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conservation law

(property that remains unchanged by physical phenomena)

Physics has uncovered a number of types of quantities that remain unchanged through physical actions, and the term conservation law indicates the unchanging nature of these values. Such a constant value (per such a law) is often used in analyzing or predicting the results of a physical event, serving as a hint toward what must be happening. They are commonly used in dynamics (e.g., orbits, the motions within galaxies, clouds, etc.) and in quantum mechanics which has a number.

Some relations that are not absolutely universal can still be treated as conservation laws for many purposes: for example, for many purposes, mass and energy can each be treated as constant, but in other cases, they must be treated as interchangeable, i.e., under a single conservation law.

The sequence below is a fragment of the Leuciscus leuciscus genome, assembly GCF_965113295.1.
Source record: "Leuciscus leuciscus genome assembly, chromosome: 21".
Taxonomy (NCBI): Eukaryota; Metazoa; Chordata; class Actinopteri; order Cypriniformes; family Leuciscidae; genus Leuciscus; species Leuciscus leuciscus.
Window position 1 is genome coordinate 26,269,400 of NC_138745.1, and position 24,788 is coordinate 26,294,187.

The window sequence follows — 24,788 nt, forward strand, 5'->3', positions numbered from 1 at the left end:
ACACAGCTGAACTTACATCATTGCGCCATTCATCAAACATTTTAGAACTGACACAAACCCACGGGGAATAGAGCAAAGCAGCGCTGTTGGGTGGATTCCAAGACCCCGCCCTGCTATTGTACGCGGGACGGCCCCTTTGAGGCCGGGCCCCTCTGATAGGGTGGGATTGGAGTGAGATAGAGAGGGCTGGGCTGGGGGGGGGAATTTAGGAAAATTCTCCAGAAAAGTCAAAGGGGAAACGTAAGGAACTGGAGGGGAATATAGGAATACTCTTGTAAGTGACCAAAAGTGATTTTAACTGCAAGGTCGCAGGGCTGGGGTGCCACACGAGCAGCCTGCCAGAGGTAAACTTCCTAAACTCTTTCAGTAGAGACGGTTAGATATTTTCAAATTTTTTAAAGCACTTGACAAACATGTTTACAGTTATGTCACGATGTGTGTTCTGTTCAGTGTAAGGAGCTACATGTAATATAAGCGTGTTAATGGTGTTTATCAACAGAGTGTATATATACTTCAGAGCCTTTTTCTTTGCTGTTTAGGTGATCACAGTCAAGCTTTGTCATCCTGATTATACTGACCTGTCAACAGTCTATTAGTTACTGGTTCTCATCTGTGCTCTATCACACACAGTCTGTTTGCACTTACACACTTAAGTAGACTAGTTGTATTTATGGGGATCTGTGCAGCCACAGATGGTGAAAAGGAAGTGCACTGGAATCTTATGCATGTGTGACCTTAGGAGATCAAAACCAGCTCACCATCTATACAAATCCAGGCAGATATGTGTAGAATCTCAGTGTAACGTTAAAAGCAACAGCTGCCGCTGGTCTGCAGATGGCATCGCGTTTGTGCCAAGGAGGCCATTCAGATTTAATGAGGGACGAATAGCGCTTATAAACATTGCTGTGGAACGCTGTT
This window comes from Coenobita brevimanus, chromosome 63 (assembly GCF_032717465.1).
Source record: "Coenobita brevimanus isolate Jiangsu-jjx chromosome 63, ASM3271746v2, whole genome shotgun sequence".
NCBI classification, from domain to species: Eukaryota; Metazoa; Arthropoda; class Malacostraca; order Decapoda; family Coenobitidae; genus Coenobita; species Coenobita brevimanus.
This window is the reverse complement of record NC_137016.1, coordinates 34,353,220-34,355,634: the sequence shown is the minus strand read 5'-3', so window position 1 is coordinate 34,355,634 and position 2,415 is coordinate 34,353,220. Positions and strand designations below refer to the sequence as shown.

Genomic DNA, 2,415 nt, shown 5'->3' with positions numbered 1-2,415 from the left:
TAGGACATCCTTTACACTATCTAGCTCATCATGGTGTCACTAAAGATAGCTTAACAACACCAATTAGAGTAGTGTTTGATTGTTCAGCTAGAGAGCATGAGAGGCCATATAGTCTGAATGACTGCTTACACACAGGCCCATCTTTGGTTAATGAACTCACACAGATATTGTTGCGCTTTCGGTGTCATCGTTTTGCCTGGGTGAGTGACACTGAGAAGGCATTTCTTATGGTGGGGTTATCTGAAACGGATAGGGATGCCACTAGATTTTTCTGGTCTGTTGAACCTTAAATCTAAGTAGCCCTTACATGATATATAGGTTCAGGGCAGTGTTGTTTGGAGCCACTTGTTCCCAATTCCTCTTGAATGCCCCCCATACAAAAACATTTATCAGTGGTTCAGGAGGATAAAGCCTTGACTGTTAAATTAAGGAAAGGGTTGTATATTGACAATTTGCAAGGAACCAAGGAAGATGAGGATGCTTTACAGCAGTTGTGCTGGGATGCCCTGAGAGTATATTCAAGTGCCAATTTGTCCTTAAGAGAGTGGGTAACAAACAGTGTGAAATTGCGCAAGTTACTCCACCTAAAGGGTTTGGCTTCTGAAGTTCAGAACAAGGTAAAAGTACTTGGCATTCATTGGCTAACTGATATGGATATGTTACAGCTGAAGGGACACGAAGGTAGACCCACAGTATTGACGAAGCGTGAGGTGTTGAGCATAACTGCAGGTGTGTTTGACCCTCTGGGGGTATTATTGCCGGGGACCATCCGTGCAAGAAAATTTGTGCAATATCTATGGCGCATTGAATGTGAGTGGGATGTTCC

Conserved quantities include momentum, angular momentum, energy, electric charge, and several other quantum numbers.


(physics)
Further reading:
https://en.wikipedia.org/wiki/Conservation_law

Referenced by pages:
Jacobi integral
mass
particle
radiation pressure
specific angular momentum (J)

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